So it’s here, there’s amazing care here, but if you don’t know where to go, you don’t know where to go, and you could end up being really discouraged. I have learned from the head injury that you can fire your doctor. You can go to different medical people, and you will find the right person, but it’s really easy after two or three people to go, Oh, the problem must be me. So the medical care is here. There’s somebody whose literal specialization is making sure that trans folks have what they need. We are going to a focus group on Monday that is run in partnership by Fenway Health out in Boston and the hospital system out here on how to improve the health services here. So I think the biggest problem out here is that you have a lot of people that appear to be in the know and think of themselves in the know, and they’re not. It’s a little like when a substance gets legalized as something that would be useful, and everybody’s saying that they have it and that it works for every problem, and it turns out that’s not the case. So the biggest issue out here I think is actually connecting to the good people, because everyone thinks they’re great because they’re out here and they won’t discriminate, and it’s like, no, that’s the baseline for being a decent human being, not a trans-experienced medical provider.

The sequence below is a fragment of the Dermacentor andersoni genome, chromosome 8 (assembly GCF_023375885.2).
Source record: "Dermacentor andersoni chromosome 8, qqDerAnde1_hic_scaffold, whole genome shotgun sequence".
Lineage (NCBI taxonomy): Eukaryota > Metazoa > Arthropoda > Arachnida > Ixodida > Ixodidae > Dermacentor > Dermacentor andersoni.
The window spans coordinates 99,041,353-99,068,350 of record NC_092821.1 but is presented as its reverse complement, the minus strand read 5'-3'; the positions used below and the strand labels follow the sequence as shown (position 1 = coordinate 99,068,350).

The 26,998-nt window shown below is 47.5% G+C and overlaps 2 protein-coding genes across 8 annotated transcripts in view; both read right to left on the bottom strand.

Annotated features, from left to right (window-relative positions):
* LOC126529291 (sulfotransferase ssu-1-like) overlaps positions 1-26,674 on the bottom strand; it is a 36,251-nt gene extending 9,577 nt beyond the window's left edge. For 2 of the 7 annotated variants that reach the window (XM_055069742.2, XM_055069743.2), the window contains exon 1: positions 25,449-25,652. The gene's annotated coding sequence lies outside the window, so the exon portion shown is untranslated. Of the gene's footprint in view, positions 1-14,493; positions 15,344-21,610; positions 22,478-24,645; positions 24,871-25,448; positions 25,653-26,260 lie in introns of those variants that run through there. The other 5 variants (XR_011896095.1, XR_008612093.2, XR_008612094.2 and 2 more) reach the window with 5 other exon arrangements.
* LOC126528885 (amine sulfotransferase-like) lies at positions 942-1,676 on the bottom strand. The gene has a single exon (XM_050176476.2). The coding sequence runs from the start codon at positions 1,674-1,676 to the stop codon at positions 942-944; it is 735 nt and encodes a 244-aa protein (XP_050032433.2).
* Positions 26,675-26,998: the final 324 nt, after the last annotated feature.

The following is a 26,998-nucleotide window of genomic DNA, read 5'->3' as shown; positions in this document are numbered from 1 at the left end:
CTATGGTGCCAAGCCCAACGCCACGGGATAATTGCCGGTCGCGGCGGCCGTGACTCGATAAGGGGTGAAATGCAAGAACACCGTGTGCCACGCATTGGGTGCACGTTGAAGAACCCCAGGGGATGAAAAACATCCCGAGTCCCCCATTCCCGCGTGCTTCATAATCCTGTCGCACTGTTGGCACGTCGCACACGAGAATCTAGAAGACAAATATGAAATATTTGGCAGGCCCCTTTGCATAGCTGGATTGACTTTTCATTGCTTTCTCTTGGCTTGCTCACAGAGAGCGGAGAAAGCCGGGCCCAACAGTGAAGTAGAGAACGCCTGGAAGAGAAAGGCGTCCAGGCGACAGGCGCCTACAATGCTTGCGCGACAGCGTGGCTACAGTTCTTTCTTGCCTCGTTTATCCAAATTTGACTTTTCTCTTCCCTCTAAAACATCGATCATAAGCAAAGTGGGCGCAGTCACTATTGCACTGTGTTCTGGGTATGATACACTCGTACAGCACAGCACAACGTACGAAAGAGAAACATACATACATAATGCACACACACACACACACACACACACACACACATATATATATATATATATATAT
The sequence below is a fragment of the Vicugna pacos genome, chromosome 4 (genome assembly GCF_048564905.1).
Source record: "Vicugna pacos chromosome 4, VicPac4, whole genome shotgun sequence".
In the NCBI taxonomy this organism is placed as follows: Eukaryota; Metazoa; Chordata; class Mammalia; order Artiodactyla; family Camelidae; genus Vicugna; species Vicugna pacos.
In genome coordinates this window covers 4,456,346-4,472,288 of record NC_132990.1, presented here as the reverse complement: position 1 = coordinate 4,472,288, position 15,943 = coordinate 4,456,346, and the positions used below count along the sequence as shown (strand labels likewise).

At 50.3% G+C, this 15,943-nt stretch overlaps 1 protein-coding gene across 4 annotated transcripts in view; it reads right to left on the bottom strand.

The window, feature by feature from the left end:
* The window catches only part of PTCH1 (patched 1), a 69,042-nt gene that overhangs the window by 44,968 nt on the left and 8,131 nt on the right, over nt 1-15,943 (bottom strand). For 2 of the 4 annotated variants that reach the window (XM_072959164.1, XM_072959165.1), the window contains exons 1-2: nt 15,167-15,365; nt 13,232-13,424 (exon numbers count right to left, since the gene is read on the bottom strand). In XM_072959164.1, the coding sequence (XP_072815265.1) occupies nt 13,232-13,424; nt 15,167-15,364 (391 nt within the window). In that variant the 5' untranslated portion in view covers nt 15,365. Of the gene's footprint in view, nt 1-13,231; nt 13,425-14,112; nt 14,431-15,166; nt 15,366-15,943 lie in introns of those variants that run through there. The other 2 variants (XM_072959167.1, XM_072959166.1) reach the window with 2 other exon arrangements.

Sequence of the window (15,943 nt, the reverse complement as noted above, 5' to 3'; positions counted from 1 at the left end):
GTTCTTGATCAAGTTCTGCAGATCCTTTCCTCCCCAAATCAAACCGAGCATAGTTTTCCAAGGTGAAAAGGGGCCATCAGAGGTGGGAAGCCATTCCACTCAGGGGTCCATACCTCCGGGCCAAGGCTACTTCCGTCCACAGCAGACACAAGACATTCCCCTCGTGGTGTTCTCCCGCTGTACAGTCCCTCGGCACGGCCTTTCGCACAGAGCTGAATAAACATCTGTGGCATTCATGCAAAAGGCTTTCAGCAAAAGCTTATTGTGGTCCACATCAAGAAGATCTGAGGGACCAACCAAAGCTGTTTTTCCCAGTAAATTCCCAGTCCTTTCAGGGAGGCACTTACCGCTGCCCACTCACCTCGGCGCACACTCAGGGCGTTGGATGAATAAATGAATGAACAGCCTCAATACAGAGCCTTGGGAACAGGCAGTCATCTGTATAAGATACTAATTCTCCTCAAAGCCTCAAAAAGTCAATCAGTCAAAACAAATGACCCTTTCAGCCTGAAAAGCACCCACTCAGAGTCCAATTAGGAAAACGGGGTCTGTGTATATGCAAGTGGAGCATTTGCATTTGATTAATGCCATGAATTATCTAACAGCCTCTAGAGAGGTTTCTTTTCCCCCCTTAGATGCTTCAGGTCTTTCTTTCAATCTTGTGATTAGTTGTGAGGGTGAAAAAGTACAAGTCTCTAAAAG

How has your view of yourself changed since you were younger?
Drastically in some ways, and then not at all in others. I think I have a deepened respect for and understanding of parts of myself now that I was aware of but wouldn’t think about very much. But my younger self was also very focused on the idea that external achievements and actions were basically a sign of who you were as a person. And that was one of those things I had to come to terms with very seriously after the brain injury and I couldn’t do the same things anymore. So now I’m able to be more focused on thoughts and intention and whether that makes you a good person versus, I’m not doing all these things all the time. I’m not changing the world. I was obsessed with this idea that I had to do all these things to change the world. And now I have a better understanding that people genuinely can change things in small ways by existing, which then change things in big ways. So I think I’m able to be more confident in myself than when I was younger because I was a gifted kid, and so everybody was like, “This person’s good at everything.” They would be very externally validating. So I don’t know that I had confidence so much as I had a lot of people telling me that I was good at things, which set up very big expectations for myself that were too big, and then when you don’t meet them the first time around, you hate yourself.